Watch your thoughts; they become words.
Watch your words; they become actions.
Watch your actions; they become habits.
Watch your habits; they become character.
Watch your character; it becomes your destiny.
Our brains are always turned on—even when we’re sleeping. We’re always giving ourselves feedback or self-talk. And that self-talk comes from 2 different voices in our head – our spirit which nurtures us with kind, loving and positive thoughts, and our gremlin who delights in pointing out all the things we do wrong and all the ways that we just don’t measure up. Which voice speaks the loudest, and which voice do we listen to and believe? Our gremlin, of course.
Now consider this. Research indicates that, on any given day, 75% of what’s rattling around in our heads can be negative. Research also shows that by the time a person is 18, if they grew up in an average home with an average amount of support, they had already received almost 150,000 messages about things that they couldn’t or shouldn’t do. These messages came in a most loving way from parents, teachers, siblings and friends. Maybe the message was “Are you sure you want to try out for the track team-you know you can’t run very fast, and I’d hate to see you disappointed”; or “Why would you ever want to be a doctor—it takes forever to get through school and it’s awfully hard. Why don’t you try nursing instead” or “You’re wearing that?”
The brain is like a computer – our very own personal computer, and the programs for our personal PC are all of the messages we’ve received from ourself and others, If the research is correct, the majority of our programming is negative. And we add to that programming every day. Don't believe it? Start listening to what you say to yourself. When you do something wrong, do you tell yourself that you’re stupid or that you never do anything right? When someone witnesses you trip over nothing, do you manage a weak smile and say something like “I am such a klutz”. We think these things are innocent, but they’re negative programming for the brain, which now acts on “I never do anything right” and “I’m such a klutz”.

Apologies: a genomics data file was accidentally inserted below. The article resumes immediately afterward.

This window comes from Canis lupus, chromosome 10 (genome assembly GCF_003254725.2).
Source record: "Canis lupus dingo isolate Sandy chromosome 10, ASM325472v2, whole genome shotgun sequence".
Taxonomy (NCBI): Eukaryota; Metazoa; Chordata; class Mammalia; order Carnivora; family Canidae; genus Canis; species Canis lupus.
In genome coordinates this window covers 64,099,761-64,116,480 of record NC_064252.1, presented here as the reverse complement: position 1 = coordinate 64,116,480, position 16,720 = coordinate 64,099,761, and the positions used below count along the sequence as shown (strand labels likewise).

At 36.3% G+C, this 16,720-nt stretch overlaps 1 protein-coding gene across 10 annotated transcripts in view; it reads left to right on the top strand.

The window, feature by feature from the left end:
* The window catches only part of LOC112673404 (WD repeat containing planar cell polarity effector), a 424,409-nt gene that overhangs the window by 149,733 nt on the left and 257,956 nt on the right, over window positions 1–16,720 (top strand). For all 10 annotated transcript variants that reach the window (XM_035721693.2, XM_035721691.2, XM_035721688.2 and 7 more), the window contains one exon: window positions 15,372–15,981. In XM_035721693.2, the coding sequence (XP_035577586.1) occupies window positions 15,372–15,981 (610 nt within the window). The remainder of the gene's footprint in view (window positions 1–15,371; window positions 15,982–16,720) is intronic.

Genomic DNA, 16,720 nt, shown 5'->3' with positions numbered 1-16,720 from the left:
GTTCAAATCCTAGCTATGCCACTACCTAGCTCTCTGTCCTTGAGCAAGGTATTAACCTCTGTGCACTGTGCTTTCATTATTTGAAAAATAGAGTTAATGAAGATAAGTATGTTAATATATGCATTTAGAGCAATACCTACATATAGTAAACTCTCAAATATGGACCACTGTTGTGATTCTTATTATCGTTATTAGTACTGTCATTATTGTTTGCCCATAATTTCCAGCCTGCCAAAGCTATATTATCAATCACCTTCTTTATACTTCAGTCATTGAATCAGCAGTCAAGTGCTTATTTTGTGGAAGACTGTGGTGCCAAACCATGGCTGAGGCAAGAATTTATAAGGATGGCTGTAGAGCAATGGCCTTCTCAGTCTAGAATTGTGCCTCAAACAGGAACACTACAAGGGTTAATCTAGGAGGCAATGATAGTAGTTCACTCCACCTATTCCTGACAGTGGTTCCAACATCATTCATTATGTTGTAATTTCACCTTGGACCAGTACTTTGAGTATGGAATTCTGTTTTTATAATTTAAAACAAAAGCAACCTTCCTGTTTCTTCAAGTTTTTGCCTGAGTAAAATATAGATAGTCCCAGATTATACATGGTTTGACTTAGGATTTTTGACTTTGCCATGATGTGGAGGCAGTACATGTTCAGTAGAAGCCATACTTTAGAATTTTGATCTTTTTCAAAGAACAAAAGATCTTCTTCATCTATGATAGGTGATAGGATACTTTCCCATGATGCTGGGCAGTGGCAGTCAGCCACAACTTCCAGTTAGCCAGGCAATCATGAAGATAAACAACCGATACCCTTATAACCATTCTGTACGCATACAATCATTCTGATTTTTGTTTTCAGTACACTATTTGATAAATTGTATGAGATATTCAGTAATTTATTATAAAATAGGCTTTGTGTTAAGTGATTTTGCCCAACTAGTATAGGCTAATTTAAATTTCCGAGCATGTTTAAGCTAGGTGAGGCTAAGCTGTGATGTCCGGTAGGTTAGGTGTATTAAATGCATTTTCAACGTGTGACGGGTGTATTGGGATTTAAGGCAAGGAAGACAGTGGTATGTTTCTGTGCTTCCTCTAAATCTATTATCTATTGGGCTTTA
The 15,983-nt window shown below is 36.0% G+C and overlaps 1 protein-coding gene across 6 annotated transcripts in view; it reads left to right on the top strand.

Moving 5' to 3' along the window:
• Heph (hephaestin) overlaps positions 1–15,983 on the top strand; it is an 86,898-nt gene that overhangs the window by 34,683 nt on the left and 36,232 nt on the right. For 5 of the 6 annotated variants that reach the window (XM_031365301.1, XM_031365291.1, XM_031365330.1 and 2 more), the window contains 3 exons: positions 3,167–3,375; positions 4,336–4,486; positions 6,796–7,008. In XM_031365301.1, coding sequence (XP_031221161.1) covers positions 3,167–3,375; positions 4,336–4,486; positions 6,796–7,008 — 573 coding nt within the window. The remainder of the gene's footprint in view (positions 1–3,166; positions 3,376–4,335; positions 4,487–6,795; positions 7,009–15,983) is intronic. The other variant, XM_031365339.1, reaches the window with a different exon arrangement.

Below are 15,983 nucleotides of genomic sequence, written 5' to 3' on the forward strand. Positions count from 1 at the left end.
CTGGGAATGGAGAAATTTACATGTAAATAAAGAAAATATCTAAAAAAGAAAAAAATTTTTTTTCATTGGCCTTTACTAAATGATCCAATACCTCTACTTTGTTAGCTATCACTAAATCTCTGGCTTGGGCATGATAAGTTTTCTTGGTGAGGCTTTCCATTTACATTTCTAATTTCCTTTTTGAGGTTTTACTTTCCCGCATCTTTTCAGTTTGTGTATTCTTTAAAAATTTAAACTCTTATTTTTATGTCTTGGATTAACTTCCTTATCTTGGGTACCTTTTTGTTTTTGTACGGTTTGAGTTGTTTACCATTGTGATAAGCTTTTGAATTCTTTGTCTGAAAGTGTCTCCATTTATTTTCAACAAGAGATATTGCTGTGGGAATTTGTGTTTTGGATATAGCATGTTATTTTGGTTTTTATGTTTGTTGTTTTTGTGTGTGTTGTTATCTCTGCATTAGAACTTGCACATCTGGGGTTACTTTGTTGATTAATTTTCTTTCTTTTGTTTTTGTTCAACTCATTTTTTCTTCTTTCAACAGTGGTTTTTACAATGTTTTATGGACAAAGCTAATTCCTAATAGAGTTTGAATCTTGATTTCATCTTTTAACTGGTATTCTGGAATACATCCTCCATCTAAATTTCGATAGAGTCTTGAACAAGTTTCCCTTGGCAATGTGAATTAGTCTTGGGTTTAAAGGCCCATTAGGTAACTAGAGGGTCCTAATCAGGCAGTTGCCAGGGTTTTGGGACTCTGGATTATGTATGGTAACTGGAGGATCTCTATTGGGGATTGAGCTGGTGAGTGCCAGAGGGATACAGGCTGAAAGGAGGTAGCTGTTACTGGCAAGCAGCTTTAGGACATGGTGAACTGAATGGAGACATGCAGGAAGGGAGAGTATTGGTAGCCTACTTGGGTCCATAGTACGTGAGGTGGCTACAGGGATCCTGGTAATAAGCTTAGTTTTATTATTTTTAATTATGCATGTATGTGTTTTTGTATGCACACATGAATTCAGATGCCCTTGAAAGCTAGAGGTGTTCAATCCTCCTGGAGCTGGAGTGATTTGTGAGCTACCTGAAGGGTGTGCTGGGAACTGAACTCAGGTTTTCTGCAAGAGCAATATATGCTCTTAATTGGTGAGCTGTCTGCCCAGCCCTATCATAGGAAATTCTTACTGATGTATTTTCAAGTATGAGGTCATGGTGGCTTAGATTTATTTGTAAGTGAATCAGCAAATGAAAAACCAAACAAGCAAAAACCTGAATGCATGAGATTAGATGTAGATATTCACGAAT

In the same way that a computer operates running programs regardless of whether the data is good or bad, your brain just accepts the programming it receives – all those negative messages – and operates with the input it’s given. A computer doesn’t judge the programs, and neither does your brain. You’ll never hear your brain say “Hey, quit sending me all that negative stuff”. It just stores the messages and acts on them. So when you continually tell yourself that you can’t cook, and then you burn the meatloaf, your brain is just acting on the programming it’s been given – the program that says “I can’t cook”.
Your brain – your computer – is operating with negative programs. About 150,000 negative programs in our first 18 years alone. Is it any wonder we have so many problems? We enter adulthood knowing much more about our limitations than our potential. We accept our limitations, we live up to our limitations, we embrace our limitations – we even argue for our limitations! Our brain believes what it’s been told over and over and over—and that repetition is very convincing.
I believe that self-talk is a critical component of how we get through life. They say that you become what you think about most – what you think about expands. Unless we reprogram our computer—unless we put different information into our brain, the old programming will stay there forever. And, it will continue to affect (and infect) everything we do and all that we will become. The good news is
it’s not difficult to change our self-talk, but it does take persistence. So start now to reprogram years of negative information.
To reprogram your brain, start listening to how you talk to yourself. As soon as you become aware of a negative thought:
- Catch yourself.
- Interrupt your negative thought. Imagine a huge red stop sign right in front of your face. Or say STOP out loud. Or whatever works for you to interrupt your thought.
- Replace the negative message with a positive message. “I am worthwhile. I am smart. I am strong. I am powerful. I am confident. ”
Practice this. Make a conscious effort to do this every day and see if you don’t feel better. The bottom line is if you change your self-talk, you will change your life.